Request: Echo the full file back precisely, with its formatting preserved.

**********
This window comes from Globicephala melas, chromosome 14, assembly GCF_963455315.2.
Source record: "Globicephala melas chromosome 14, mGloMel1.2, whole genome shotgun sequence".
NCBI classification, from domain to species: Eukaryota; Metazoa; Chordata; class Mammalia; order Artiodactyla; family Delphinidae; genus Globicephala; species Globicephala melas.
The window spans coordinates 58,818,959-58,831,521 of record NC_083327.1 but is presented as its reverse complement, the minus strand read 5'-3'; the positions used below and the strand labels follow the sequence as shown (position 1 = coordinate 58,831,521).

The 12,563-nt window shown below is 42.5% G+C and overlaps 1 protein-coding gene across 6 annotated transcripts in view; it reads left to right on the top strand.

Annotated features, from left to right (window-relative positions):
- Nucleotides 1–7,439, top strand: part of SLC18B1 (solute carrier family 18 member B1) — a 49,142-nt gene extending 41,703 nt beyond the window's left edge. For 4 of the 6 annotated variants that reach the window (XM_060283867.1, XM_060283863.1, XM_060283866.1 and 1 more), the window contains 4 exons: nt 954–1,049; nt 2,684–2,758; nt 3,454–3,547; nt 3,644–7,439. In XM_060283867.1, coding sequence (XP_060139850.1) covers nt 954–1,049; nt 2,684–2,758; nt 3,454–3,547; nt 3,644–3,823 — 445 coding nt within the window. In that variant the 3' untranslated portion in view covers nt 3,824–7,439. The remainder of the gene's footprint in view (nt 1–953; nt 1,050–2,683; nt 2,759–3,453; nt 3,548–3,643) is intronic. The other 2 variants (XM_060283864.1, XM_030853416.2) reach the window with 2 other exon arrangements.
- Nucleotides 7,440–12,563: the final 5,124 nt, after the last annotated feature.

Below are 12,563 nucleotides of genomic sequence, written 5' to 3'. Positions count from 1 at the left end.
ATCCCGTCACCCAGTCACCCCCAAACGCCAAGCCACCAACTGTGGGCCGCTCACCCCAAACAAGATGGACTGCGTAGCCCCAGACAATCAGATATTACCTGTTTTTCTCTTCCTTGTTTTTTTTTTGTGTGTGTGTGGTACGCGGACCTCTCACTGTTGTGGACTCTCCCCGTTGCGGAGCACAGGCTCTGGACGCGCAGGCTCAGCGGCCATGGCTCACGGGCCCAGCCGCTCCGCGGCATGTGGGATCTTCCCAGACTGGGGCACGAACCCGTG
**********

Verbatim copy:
This window comes from Globicephala melas, chromosome 14, assembly GCF_963455315.2.
Source record: "Globicephala melas chromosome 14, mGloMel1.2, whole genome shotgun sequence".
NCBI classification, from domain to species: Eukaryota; Metazoa; Chordata; class Mammalia; order Artiodactyla; family Delphinidae; genus Globicephala; species Globicephala melas.
The window spans coordinates 58,818,959-58,831,521 of record NC_083327.1 but is presented as its reverse complement, the minus strand read 5'-3'; the positions used below and the strand labels follow the sequence as shown (position 1 = coordinate 58,831,521).

The 12,563-nt window shown below is 42.5% G+C and overlaps 1 protein-coding gene across 6 annotated transcripts in view; it reads left to right on the top strand.

Annotated features, from left to right (window-relative positions):
- Nucleotides 1–7,439, top strand: part of SLC18B1 (solute carrier family 18 member B1) — a 49,142-nt gene extending 41,703 nt beyond the window's left edge. For 4 of the 6 annotated variants that reach the window (XM_060283867.1, XM_060283863.1, XM_060283866.1 and 1 more), the window contains 4 exons: nt 954–1,049; nt 2,684–2,758; nt 3,454–3,547; nt 3,644–7,439. In XM_060283867.1, coding sequence (XP_060139850.1) covers nt 954–1,049; nt 2,684–2,758; nt 3,454–3,547; nt 3,644–3,823 — 445 coding nt within the window. In that variant the 3' untranslated portion in view covers nt 3,824–7,439. The remainder of the gene's footprint in view (nt 1–953; nt 1,050–2,683; nt 2,759–3,453; nt 3,548–3,643) is intronic. The other 2 variants (XM_060283864.1, XM_030853416.2) reach the window with 2 other exon arrangements.
- Nucleotides 7,440–12,563: the final 5,124 nt, after the last annotated feature.

Below are 12,563 nucleotides of genomic sequence, written 5' to 3'. Positions count from 1 at the left end.
ATCCCGTCACCCAGTCACCCCCAAACGCCAAGCCACCAACTGTGGGCCGCTCACCCCAAACAAGATGGACTGCGTAGCCCCAGACAATCAGATATTACCTGTTTTTCTCTTCCTTGTTTTTTTTTTGTGTGTGTGTGGTACGCGGACCTCTCACTGTTGTGGACTCTCCCCGTTGCGGAGCACAGGCTCTGGACGCGCAGGCTCAGCGGCCATGGCTCACGGGCCCAGCCGCTCCGCGGCATGTGGGATCTTCCCAGACTGGGGCACGAACCCGTG